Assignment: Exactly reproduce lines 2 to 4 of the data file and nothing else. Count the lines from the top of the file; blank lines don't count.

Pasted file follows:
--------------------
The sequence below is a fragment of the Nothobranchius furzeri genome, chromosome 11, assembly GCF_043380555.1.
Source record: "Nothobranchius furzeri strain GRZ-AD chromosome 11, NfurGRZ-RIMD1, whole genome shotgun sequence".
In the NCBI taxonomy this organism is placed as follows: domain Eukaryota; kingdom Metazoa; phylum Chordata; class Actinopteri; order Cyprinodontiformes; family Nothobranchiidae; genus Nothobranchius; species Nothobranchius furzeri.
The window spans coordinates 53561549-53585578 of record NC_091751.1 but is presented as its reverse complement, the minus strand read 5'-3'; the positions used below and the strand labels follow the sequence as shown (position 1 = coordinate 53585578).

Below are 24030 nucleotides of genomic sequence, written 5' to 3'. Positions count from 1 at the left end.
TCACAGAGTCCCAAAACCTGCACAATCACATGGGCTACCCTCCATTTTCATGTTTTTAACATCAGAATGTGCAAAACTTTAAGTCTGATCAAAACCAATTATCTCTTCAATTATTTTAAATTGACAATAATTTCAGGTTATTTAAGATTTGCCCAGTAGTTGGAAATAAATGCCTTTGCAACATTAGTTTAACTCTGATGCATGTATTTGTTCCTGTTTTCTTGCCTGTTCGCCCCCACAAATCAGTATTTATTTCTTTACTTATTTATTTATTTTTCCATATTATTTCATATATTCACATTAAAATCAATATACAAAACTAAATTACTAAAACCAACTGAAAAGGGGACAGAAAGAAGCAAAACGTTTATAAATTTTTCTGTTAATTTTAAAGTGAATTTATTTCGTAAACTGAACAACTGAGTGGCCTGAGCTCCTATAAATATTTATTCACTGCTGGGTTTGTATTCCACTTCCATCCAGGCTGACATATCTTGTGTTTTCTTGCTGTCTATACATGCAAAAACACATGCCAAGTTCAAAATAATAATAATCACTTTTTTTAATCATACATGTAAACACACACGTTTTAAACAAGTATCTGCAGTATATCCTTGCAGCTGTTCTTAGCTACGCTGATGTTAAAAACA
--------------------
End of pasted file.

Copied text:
Source record: "Nothobranchius furzeri strain GRZ-AD chromosome 11, NfurGRZ-RIMD1, whole genome shotgun sequence".
In the NCBI taxonomy this organism is placed as follows: domain Eukaryota; kingdom Metazoa; phylum Chordata; class Actinopteri; order Cyprinodontiformes; family Nothobranchiidae; genus Nothobranchius; species Nothobranchius furzeri.
The window spans coordinates 53561549-53585578 of record NC_091751.1 but is presented as its reverse complement, the minus strand read 5'-3'; the positions used below and the strand labels follow the sequence as shown (position 1 = coordinate 53585578).